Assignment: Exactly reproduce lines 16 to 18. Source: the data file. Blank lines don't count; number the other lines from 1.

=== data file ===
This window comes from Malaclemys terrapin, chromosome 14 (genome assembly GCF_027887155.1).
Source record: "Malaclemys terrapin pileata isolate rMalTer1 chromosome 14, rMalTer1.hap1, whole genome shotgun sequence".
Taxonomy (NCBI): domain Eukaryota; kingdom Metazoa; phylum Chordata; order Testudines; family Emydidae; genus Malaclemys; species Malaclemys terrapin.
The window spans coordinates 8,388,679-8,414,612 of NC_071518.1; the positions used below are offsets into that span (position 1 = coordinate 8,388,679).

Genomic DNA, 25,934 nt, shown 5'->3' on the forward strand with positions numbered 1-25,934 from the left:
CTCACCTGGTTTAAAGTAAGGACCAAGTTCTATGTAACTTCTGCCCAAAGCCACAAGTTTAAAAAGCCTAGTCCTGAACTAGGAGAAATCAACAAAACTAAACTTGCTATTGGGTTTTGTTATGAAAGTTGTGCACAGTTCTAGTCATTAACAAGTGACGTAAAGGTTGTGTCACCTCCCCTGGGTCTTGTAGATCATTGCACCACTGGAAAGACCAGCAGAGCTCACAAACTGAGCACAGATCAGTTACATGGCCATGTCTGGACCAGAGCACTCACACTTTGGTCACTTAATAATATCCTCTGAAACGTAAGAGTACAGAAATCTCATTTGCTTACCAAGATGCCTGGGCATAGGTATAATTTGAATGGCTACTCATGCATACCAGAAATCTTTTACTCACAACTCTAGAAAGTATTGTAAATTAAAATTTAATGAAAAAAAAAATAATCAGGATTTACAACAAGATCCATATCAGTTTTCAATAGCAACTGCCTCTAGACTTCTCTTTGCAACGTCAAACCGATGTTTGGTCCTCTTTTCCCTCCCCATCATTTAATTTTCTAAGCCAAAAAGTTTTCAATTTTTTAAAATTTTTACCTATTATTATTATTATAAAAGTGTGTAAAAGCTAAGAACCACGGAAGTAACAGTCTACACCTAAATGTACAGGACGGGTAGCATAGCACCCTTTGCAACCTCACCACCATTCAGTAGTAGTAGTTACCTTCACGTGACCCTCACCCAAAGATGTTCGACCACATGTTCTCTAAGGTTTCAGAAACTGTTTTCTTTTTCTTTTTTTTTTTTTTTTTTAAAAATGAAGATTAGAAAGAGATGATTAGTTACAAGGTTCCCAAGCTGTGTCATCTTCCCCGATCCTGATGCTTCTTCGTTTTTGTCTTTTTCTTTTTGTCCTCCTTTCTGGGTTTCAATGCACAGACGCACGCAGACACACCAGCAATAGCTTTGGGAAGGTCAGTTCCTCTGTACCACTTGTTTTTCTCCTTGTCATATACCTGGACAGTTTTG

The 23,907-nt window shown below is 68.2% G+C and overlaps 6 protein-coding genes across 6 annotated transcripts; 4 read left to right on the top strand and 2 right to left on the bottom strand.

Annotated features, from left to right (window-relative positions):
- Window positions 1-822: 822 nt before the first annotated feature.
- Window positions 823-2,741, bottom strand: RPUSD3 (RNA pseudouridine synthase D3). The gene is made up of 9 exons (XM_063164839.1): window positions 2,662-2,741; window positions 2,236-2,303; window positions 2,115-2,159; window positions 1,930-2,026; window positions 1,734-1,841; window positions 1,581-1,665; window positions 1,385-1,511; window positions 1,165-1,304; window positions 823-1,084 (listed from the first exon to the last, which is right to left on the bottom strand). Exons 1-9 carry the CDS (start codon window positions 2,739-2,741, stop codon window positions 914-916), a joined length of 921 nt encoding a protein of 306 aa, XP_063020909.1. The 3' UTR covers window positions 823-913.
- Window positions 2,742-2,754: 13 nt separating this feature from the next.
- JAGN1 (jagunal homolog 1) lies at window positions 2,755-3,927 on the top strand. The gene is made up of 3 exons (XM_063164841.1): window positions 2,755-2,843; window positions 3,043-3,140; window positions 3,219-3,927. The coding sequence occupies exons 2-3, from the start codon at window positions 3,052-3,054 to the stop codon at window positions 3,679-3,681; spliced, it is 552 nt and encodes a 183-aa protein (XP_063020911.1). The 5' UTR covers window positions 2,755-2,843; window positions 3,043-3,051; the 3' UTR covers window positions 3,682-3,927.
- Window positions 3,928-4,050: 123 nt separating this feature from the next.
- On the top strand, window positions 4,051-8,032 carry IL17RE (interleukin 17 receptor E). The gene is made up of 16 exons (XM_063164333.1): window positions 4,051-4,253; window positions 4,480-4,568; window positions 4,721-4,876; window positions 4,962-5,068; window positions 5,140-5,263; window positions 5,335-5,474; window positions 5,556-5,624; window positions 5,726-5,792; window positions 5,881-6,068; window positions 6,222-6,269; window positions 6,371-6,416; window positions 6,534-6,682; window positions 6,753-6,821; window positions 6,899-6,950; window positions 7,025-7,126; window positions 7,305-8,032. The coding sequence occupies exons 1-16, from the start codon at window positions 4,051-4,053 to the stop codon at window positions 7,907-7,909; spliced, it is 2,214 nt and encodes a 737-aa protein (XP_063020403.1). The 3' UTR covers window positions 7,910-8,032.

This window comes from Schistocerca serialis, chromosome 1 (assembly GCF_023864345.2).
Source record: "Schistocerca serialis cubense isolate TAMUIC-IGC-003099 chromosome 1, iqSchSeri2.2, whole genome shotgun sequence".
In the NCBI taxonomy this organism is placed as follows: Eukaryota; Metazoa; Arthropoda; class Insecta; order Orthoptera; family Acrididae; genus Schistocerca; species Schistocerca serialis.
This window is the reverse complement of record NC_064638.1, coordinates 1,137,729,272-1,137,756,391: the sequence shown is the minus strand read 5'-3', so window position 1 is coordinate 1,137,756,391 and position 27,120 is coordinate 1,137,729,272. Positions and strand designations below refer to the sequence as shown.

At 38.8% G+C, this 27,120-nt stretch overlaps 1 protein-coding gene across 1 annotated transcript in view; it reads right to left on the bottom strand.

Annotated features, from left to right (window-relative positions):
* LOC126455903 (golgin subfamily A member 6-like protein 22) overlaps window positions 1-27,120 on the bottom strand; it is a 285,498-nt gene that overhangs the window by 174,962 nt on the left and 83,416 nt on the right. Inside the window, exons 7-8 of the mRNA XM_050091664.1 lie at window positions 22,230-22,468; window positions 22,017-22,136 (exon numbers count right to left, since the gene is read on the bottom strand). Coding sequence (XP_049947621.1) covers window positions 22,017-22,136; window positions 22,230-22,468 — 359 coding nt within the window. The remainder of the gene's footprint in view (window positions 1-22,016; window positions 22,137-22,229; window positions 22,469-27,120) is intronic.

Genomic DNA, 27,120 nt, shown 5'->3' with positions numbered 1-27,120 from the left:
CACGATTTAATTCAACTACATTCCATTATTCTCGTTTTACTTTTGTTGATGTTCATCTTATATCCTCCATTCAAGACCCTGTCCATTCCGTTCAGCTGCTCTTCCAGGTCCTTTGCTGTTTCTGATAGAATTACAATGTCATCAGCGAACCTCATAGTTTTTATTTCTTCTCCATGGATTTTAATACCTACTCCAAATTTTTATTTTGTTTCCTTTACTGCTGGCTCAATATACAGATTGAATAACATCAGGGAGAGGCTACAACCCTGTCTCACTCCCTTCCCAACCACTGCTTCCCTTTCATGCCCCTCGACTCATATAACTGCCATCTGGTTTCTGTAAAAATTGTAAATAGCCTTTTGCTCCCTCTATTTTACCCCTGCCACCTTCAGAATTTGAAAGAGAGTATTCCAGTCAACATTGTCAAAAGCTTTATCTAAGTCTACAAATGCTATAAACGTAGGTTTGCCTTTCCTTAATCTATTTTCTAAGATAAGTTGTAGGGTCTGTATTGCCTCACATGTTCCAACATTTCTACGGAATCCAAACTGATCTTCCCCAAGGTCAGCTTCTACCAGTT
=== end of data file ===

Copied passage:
Source record: "Schistocerca serialis cubense isolate TAMUIC-IGC-003099 chromosome 1, iqSchSeri2.2, whole genome shotgun sequence".
In the NCBI taxonomy this organism is placed as follows: Eukaryota; Metazoa; Arthropoda; class Insecta; order Orthoptera; family Acrididae; genus Schistocerca; species Schistocerca serialis.
This window is the reverse complement of record NC_064638.1, coordinates 1,137,729,272-1,137,756,391: the sequence shown is the minus strand read 5'-3', so window position 1 is coordinate 1,137,756,391 and position 27,120 is coordinate 1,137,729,272. Positions and strand designations below refer to the sequence as shown.